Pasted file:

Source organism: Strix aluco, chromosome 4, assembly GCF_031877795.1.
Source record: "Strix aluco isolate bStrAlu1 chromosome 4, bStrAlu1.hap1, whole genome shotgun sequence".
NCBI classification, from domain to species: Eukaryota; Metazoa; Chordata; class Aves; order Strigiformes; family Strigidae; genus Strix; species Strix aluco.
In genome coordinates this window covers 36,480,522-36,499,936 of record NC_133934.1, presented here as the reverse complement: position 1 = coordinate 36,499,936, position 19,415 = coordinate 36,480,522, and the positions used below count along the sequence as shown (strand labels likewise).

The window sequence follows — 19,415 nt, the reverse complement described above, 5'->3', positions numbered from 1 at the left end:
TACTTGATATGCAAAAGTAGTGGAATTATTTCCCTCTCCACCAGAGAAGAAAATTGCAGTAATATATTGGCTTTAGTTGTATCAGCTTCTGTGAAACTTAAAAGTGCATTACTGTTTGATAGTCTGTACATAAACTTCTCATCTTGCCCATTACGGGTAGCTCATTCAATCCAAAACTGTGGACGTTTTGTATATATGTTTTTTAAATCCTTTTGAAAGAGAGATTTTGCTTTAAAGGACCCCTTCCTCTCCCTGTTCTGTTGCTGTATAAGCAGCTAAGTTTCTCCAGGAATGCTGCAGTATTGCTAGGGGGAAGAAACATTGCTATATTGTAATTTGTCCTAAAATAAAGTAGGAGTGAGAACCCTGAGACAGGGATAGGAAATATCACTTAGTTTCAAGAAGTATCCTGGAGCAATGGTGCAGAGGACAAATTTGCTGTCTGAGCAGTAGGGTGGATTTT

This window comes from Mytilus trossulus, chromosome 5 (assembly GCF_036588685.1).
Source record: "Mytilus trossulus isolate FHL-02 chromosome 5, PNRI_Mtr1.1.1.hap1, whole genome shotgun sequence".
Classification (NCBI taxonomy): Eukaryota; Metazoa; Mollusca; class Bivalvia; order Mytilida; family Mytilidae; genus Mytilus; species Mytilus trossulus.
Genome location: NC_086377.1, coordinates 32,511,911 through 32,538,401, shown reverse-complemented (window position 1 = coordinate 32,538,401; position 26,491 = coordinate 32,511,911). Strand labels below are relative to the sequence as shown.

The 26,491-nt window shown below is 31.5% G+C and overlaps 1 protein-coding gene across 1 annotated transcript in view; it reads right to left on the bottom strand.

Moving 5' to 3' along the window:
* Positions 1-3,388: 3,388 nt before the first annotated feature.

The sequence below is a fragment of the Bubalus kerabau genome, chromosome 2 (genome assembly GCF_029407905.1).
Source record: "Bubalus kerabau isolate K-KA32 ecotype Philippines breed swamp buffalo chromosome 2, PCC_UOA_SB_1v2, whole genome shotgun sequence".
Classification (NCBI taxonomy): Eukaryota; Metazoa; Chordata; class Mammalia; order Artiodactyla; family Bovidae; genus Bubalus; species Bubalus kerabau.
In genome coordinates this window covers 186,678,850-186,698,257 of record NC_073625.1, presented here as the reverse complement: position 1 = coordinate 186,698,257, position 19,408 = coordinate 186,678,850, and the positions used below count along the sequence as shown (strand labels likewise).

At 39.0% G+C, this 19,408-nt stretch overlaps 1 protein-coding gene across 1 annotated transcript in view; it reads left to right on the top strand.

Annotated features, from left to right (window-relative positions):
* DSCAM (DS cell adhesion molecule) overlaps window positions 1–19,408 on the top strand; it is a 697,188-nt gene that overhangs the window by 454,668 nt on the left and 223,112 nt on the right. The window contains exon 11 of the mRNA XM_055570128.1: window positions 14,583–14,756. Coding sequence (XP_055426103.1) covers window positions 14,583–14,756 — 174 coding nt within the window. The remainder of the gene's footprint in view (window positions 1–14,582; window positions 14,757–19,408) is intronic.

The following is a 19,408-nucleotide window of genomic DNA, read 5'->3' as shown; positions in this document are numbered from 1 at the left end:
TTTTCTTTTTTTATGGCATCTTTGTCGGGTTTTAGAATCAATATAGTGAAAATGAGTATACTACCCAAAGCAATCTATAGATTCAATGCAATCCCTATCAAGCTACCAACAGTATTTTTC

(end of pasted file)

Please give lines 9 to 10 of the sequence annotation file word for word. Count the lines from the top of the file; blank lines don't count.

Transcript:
Classification (NCBI taxonomy): Eukaryota; Metazoa; Mollusca; class Bivalvia; order Mytilida; family Mytilidae; genus Mytilus; species Mytilus trossulus.
Genome location: NC_086377.1, coordinates 32,511,911 through 32,538,401, shown reverse-complemented (window position 1 = coordinate 32,538,401; position 26,491 = coordinate 32,511,911). Strand labels below are relative to the sequence as shown.